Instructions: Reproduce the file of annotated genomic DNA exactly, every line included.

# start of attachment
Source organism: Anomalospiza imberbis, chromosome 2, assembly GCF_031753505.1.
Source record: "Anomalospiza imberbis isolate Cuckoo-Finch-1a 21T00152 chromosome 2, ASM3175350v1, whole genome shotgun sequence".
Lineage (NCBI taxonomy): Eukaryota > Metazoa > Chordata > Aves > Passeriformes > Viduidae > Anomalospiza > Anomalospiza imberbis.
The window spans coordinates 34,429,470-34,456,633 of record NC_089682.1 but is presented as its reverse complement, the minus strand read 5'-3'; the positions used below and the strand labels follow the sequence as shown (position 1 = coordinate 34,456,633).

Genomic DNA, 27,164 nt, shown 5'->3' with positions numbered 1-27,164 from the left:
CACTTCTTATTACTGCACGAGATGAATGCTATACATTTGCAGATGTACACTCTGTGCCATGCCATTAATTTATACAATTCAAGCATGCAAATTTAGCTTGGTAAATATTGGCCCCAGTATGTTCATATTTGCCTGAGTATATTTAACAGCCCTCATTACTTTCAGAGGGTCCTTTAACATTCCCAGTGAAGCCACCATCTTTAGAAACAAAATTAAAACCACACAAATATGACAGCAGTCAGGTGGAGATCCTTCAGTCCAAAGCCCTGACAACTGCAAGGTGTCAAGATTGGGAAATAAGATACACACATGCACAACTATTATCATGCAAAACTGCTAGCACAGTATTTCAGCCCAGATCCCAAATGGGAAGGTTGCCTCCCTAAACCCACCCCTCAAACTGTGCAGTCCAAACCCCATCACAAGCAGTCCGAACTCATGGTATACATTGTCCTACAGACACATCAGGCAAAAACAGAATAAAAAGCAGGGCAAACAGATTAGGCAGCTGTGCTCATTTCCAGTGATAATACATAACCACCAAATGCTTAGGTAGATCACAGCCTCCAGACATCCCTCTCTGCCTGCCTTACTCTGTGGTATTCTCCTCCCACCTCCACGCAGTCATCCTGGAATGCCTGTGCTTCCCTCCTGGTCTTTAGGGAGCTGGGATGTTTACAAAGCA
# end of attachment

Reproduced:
Source organism: Anomalospiza imberbis, chromosome 2, assembly GCF_031753505.1.
Source record: "Anomalospiza imberbis isolate Cuckoo-Finch-1a 21T00152 chromosome 2, ASM3175350v1, whole genome shotgun sequence".
Lineage (NCBI taxonomy): Eukaryota > Metazoa > Chordata > Aves > Passeriformes > Viduidae > Anomalospiza > Anomalospiza imberbis.
The window spans coordinates 34,429,470-34,456,633 of record NC_089682.1 but is presented as its reverse complement, the minus strand read 5'-3'; the positions used below and the strand labels follow the sequence as shown (position 1 = coordinate 34,456,633).

Genomic DNA, 27,164 nt, shown 5'->3' with positions numbered 1-27,164 from the left:
CACTTCTTATTACTGCACGAGATGAATGCTATACATTTGCAGATGTACACTCTGTGCCATGCCATTAATTTATACAATTCAAGCATGCAAATTTAGCTTGGTAAATATTGGCCCCAGTATGTTCATATTTGCCTGAGTATATTTAACAGCCCTCATTACTTTCAGAGGGTCCTTTAACATTCCCAGTGAAGCCACCATCTTTAGAAACAAAATTAAAACCACACAAATATGACAGCAGTCAGGTGGAGATCCTTCAGTCCAAAGCCCTGACAACTGCAAGGTGTCAAGATTGGGAAATAAGATACACACATGCACAACTATTATCATGCAAAACTGCTAGCACAGTATTTCAGCCCAGATCCCAAATGGGAAGGTTGCCTCCCTAAACCCACCCCTCAAACTGTGCAGTCCAAACCCCATCACAAGCAGTCCGAACTCATGGTATACATTGTCCTACAGACACATCAGGCAAAAACAGAATAAAAAGCAGGGCAAACAGATTAGGCAGCTGTGCTCATTTCCAGTGATAATACATAACCACCAAATGCTTAGGTAGATCACAGCCTCCAGACATCCCTCTCTGCCTGCCTTACTCTGTGGTATTCTCCTCCCACCTCCACGCAGTCATCCTGGAATGCCTGTGCTTCCCTCCTGGTCTTTAGGGAGCTGGGATGTTTACAAAGCA